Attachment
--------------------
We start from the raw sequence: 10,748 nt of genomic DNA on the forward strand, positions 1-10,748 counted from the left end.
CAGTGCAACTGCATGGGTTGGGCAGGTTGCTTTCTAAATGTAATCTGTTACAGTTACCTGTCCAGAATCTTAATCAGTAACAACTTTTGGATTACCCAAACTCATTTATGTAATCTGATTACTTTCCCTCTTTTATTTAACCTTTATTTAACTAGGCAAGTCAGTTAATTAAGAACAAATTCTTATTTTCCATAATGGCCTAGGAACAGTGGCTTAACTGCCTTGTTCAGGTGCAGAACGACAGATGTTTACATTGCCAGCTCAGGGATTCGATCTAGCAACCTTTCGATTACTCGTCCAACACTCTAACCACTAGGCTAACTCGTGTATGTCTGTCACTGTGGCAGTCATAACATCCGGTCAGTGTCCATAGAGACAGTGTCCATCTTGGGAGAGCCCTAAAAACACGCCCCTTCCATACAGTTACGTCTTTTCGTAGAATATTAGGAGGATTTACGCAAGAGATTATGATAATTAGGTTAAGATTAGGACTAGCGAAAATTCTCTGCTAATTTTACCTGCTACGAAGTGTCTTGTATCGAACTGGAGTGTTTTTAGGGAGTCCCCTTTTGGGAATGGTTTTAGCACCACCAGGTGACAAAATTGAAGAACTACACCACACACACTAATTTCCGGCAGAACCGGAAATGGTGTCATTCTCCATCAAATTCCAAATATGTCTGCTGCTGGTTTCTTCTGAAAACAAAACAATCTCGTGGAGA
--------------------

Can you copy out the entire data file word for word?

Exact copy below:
We start from the raw sequence: 10,748 nt of genomic DNA on the forward strand, positions 1-10,748 counted from the left end.
CAGTGCAACTGCATGGGTTGGGCAGGTTGCTTTCTAAATGTAATCTGTTACAGTTACCTGTCCAGAATCTTAATCAGTAACAACTTTTGGATTACCCAAACTCATTTATGTAATCTGATTACTTTCCCTCTTTTATTTAACCTTTATTTAACTAGGCAAGTCAGTTAATTAAGAACAAATTCTTATTTTCCATAATGGCCTAGGAACAGTGGCTTAACTGCCTTGTTCAGGTGCAGAACGACAGATGTTTACATTGCCAGCTCAGGGATTCGATCTAGCAACCTTTCGATTACTCGTCCAACACTCTAACCACTAGGCTAACTCGTGTATGTCTGTCACTGTGGCAGTCATAACATCCGGTCAGTGTCCATAGAGACAGTGTCCATCTTGGGAGAGCCCTAAAAACACGCCCCTTCCATACAGTTACGTCTTTTCGTAGAATATTAGGAGGATTTACGCAAGAGATTATGATAATTAGGTTAAGATTAGGACTAGCGAAAATTCTCTGCTAATTTTACCTGCTACGAAGTGTCTTGTATCGAACTGGAGTGTTTTTAGGGAGTCCCCTTTTGGGAATGGTTTTAGCACCACCAGGTGACAAAATTGAAGAACTACACCACACACACTAATTTCCGGCAGAACCGGAAATGGTGTCATTCTCCATCAAATTCCAAATATGTCTGCTGCTGGTTTCTTCTGAAAACAAAACAATCTCGTGGAGA